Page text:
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IMF downgrades global growth forecast

The International Monetary Fund (IMF) has lowered its forecast for global economic growth for this year and next, the media report Tuesday.

The IMF now expects growth of 3.5% this year, compared with the previous estimate of 3.8% which it made in October. The growth forecast for 2016 has also been cut, to 3.7%.

The downgrade to the forecasts comes despite one major boost for the global economy - the sharp fall in oil prices, which is positive for most countries. The IMF expects that to be more than offset by negative factors, notably weaker investment.

That in turn reflects diminished expectations about the growth prospects for many developed and emerging economies over the next few years. If business expects weaker growth, there is less opportunity to sell goods and services and so less incentive to invest.

“The price of oil is a shot in the arm,” IMF Chief Economist Olivier Blanchard said in an interview. “But there is clearly a state of weakness in the world economy and this shot is not enough.”

The emergency lender raised its outlook for the U.S. economy this year by half a percentage point to 3.6% as falling fuel prices at the pump helped juice the American recovery.

But tumbling crude costs failed to fend off stubborn economic anemia in the eurozone and Japan, two of the world’s largest economies at risk of returning into recession. The IMF cut its 2015 growth expectations for the currency union by 0.2 percentage point to 1.2% and chipped off the same amount for Japan’s forecast, putting growth in the world’s No. 3 economy at 0.6% for the year.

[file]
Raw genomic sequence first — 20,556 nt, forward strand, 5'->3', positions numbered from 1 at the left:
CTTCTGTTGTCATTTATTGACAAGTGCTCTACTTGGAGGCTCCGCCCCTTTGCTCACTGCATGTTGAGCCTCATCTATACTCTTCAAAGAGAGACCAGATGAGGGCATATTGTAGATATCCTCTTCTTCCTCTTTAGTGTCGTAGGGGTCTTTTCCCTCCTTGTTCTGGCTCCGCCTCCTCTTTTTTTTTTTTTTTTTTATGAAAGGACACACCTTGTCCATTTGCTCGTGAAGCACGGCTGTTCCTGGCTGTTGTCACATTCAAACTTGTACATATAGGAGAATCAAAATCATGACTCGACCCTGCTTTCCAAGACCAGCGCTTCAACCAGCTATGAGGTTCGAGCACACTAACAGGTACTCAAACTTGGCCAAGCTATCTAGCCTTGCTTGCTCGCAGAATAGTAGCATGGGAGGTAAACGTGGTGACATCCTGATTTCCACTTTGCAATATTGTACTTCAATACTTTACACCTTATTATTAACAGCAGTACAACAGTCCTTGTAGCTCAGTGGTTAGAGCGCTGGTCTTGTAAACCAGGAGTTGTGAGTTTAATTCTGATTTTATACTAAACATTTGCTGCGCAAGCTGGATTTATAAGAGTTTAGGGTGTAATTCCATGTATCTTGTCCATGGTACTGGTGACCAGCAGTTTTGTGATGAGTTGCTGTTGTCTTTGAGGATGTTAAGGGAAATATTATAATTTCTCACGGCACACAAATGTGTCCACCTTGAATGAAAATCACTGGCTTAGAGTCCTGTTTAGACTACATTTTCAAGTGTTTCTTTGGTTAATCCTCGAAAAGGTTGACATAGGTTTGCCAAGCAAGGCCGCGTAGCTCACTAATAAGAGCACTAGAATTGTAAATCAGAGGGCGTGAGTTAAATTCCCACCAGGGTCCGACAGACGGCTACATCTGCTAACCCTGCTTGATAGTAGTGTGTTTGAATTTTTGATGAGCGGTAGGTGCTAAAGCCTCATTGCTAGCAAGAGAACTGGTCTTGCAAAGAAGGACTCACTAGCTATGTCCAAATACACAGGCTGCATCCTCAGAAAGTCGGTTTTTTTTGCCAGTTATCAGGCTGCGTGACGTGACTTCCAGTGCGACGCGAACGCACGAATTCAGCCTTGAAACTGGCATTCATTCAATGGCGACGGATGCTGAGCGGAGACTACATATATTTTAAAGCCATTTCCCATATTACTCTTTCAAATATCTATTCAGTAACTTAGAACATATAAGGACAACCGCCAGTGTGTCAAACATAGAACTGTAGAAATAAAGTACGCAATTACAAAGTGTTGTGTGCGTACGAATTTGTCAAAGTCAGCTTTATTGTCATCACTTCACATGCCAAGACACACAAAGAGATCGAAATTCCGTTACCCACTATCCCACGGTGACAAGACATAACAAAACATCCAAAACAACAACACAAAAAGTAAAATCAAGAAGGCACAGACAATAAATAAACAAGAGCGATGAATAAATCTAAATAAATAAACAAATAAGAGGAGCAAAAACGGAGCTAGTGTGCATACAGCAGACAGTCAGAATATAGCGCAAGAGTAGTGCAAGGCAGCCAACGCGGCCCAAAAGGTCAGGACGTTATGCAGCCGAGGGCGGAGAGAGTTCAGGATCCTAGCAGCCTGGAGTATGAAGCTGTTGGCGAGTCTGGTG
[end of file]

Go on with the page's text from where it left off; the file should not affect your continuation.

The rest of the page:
The IMF also chopped 0.3 percentage point off China’s forecast despite cheaper energy costs as Beijing sacrifices output to build up buffers against financial turmoil in its real-estate market. The fund’s forecast for China’s 2015 growth rate of 6.8% would be the slowest year-over-year expansion since 1990 and is below the 7% growth target that many economists expect Beijing to set for this year. Next year, growth in China is expected to decline a half-percentage point to 6.3%.

China’s housing-market problems are more serious than the fund originally expected. Mr. Blanchard said any benefits China might have accrued from less-expensive oil will be offset as the government toughens its regulation of the nonbank financial sector and cuts public investment.

The fund shaved more than a half-percentage point off its forecast for emerging market economies, noting a 3% contraction in Russia’s economy as oil prices and Western sanctions bite into the crude exporter, and slower expected output in Brazil, South Africa and other major industrializing countries.

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